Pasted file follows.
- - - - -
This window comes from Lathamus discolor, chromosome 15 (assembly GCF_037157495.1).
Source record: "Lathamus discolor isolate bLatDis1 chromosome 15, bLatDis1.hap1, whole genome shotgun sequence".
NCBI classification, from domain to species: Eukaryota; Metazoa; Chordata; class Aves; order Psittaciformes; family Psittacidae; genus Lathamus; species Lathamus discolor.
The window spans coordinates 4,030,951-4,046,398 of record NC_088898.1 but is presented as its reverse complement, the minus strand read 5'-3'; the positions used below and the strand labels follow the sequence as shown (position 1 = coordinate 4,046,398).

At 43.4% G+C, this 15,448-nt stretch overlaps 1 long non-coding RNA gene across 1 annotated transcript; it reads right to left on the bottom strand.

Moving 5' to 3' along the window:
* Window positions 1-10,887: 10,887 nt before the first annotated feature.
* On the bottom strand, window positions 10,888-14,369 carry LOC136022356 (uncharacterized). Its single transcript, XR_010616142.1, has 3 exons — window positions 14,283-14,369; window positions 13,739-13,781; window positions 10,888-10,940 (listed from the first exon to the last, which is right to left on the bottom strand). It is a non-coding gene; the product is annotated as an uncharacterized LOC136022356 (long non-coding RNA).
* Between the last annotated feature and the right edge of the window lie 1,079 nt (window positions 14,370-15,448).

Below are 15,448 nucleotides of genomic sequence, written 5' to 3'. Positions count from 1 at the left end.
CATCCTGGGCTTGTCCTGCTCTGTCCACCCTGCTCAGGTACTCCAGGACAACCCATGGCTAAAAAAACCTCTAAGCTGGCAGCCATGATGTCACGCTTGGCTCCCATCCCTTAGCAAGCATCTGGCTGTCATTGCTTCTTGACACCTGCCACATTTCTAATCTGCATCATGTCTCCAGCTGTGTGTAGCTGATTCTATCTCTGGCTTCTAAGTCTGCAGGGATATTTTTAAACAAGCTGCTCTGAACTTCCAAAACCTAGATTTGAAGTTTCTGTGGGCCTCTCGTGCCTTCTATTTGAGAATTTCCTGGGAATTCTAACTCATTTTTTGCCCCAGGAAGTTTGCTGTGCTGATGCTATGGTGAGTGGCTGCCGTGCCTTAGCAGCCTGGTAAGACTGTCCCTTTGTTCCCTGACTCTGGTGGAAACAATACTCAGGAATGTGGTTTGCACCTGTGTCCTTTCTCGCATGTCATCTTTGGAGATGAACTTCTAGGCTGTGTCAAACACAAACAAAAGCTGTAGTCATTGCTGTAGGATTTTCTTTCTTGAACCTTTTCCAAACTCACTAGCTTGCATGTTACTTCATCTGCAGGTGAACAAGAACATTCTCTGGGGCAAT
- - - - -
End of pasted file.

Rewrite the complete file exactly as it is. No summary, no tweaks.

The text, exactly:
This window comes from Lathamus discolor, chromosome 15 (assembly GCF_037157495.1).
Source record: "Lathamus discolor isolate bLatDis1 chromosome 15, bLatDis1.hap1, whole genome shotgun sequence".
NCBI classification, from domain to species: Eukaryota; Metazoa; Chordata; class Aves; order Psittaciformes; family Psittacidae; genus Lathamus; species Lathamus discolor.
The window spans coordinates 4,030,951-4,046,398 of record NC_088898.1 but is presented as its reverse complement, the minus strand read 5'-3'; the positions used below and the strand labels follow the sequence as shown (position 1 = coordinate 4,046,398).

At 43.4% G+C, this 15,448-nt stretch overlaps 1 long non-coding RNA gene across 1 annotated transcript; it reads right to left on the bottom strand.

Moving 5' to 3' along the window:
* Window positions 1-10,887: 10,887 nt before the first annotated feature.
* On the bottom strand, window positions 10,888-14,369 carry LOC136022356 (uncharacterized). Its single transcript, XR_010616142.1, has 3 exons — window positions 14,283-14,369; window positions 13,739-13,781; window positions 10,888-10,940 (listed from the first exon to the last, which is right to left on the bottom strand). It is a non-coding gene; the product is annotated as an uncharacterized LOC136022356 (long non-coding RNA).
* Between the last annotated feature and the right edge of the window lie 1,079 nt (window positions 14,370-15,448).

Below are 15,448 nucleotides of genomic sequence, written 5' to 3'. Positions count from 1 at the left end.
CATCCTGGGCTTGTCCTGCTCTGTCCACCCTGCTCAGGTACTCCAGGACAACCCATGGCTAAAAAAACCTCTAAGCTGGCAGCCATGATGTCACGCTTGGCTCCCATCCCTTAGCAAGCATCTGGCTGTCATTGCTTCTTGACACCTGCCACATTTCTAATCTGCATCATGTCTCCAGCTGTGTGTAGCTGATTCTATCTCTGGCTTCTAAGTCTGCAGGGATATTTTTAAACAAGCTGCTCTGAACTTCCAAAACCTAGATTTGAAGTTTCTGTGGGCCTCTCGTGCCTTCTATTTGAGAATTTCCTGGGAATTCTAACTCATTTTTTGCCCCAGGAAGTTTGCTGTGCTGATGCTATGGTGAGTGGCTGCCGTGCCTTAGCAGCCTGGTAAGACTGTCCCTTTGTTCCCTGACTCTGGTGGAAACAATACTCAGGAATGTGGTTTGCACCTGTGTCCTTTCTCGCATGTCATCTTTGGAGATGAACTTCTAGGCTGTGTCAAACACAAACAAAAGCTGTAGTCATTGCTGTAGGATTTTCTTTCTTGAACCTTTTCCAAACTCACTAGCTTGCATGTTACTTCATCTGCAGGTGAACAAGAACATTCTCTGGGGCAAT